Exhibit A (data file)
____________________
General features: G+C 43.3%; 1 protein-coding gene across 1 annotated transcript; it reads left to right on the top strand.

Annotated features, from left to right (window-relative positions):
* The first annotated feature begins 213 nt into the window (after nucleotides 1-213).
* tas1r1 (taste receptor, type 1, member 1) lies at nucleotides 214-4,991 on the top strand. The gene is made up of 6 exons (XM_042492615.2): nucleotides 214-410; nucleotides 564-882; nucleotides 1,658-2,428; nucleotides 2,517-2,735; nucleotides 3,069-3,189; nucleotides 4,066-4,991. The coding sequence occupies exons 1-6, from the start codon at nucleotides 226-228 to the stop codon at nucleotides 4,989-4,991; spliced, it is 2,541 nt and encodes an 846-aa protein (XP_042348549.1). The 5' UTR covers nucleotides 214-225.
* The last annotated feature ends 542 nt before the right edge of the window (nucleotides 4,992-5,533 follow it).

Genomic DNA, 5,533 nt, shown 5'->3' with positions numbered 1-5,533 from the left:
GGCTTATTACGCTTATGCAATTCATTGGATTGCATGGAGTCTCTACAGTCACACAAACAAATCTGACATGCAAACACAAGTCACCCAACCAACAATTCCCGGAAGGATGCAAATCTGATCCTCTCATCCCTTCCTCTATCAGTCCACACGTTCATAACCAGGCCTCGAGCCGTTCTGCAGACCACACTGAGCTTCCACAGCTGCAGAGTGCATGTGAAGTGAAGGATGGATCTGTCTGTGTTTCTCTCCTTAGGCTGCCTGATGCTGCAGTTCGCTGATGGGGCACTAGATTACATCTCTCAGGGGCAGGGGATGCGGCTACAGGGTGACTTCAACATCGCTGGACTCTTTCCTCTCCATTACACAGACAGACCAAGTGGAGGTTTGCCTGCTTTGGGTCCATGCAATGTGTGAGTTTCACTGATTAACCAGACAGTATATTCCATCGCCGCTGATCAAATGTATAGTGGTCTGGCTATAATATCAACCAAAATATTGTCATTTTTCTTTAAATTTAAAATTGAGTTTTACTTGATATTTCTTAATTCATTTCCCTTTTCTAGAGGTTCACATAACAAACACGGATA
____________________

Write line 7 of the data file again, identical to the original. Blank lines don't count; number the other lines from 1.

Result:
GGCTTATTACGCTTATGCAATTCATTGGATTGCATGGAGTCTCTACAGTCACACAAACAAATCTGACATGCAAACACAAGTCACCCAACCAACAATTCCCGGAAGGATGCAAATCTGATCCTCTCATCCCTTCCTCTATCAGTCCACACGTTCATAACCAGGCCTCGAGCCGTTCTGCAGACCACACTGAGCTTCCACAGCTGCAGAGTGCATGTGAAGTGAAGGATGGATCTGTCTGTGTTTCTCTCCTTAGGCTGCCTGATGCTGCAGTTCGCTGATGGGGCACTAGATTACATCTCTCAGGGGCAGGGGATGCGGCTACAGGGTGACTTCAACATCGCTGGACTCTTTCCTCTCCATTACACAGACAGACCAAGTGGAGGTTTGCCTGCTTTGGGTCCATGCAATGTGTGAGTTTCACTGATTAACCAGACAGTATATTCCATCGCCGCTGATCAAATGTATAGTGGTCTGGCTATAATATCAACCAAAATATTGTCATTTTTCTTTAAATTTAAAATTGAGTTTTACTTGATATTTCTTAATTCATTTCCCTTTTCTAGAGGTTCACATAACAAACACGGATA